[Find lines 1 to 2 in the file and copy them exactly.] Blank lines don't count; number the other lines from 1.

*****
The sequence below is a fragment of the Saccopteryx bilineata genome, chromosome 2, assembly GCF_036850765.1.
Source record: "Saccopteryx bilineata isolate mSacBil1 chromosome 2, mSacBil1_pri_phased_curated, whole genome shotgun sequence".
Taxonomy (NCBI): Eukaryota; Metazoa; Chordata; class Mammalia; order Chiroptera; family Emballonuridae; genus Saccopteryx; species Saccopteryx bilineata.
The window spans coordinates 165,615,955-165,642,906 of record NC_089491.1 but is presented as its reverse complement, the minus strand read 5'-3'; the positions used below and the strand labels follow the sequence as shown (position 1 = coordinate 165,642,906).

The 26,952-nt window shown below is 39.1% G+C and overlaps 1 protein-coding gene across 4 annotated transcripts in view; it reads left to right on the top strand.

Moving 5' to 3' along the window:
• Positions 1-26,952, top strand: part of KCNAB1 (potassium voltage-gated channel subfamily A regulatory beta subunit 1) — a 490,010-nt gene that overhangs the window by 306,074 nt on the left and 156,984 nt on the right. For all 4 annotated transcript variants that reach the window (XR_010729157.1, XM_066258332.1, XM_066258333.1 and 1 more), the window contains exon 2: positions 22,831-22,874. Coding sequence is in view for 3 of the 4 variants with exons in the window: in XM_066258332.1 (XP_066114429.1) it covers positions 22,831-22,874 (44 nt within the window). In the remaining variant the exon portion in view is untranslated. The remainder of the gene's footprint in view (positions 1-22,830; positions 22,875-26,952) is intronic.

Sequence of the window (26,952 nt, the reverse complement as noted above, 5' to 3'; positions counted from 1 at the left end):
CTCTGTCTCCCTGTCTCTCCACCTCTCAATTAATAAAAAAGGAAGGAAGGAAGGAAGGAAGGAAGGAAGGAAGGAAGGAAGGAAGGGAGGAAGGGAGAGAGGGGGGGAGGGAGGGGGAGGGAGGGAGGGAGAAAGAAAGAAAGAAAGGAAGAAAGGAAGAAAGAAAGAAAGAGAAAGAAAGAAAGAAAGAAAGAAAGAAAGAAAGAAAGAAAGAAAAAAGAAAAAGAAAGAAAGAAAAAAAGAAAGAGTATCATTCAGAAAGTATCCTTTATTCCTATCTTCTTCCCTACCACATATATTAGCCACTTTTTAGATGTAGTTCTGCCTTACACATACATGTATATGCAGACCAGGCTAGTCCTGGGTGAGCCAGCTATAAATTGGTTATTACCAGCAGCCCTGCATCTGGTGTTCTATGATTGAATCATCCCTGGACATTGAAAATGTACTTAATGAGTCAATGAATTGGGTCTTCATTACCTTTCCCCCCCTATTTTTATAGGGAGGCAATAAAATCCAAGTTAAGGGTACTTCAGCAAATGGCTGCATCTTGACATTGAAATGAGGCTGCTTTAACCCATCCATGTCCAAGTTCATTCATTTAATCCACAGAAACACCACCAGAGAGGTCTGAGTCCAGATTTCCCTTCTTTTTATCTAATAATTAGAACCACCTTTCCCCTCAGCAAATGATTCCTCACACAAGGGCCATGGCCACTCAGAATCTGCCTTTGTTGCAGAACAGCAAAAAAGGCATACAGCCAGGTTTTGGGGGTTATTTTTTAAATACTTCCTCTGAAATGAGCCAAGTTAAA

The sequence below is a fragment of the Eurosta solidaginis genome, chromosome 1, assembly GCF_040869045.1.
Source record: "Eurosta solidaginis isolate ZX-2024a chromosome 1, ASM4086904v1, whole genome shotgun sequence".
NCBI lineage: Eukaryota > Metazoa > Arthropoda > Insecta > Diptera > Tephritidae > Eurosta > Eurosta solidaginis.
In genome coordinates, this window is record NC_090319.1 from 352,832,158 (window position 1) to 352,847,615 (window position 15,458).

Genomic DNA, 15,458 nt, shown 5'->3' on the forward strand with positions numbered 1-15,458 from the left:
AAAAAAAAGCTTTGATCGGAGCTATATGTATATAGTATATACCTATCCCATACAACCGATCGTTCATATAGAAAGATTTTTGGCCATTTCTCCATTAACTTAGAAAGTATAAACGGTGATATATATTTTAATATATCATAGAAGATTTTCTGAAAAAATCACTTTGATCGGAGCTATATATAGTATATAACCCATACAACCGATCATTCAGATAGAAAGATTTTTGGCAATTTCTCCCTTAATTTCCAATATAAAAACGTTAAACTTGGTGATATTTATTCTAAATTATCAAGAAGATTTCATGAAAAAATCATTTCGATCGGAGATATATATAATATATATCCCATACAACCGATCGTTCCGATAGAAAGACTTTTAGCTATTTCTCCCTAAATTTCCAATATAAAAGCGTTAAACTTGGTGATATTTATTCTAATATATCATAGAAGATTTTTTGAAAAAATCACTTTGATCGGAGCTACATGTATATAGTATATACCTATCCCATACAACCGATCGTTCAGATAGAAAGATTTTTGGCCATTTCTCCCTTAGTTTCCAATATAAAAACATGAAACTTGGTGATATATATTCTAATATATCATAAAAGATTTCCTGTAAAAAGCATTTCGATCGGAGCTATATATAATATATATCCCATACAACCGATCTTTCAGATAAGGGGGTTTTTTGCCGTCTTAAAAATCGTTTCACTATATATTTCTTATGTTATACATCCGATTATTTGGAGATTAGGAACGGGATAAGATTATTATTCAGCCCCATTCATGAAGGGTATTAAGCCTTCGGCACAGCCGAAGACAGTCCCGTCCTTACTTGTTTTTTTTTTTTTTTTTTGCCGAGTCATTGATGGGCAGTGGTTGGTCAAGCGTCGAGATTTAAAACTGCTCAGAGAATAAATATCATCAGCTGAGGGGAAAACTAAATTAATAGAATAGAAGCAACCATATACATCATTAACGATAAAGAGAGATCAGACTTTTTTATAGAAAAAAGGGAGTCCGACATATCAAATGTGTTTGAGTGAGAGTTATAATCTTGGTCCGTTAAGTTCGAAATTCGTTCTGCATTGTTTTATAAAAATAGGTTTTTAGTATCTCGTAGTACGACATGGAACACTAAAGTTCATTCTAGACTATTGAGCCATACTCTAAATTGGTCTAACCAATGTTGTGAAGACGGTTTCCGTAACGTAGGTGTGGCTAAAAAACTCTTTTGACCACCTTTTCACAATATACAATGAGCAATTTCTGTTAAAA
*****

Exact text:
The sequence below is a fragment of the Saccopteryx bilineata genome, chromosome 2, assembly GCF_036850765.1.
Source record: "Saccopteryx bilineata isolate mSacBil1 chromosome 2, mSacBil1_pri_phased_curated, whole genome shotgun sequence".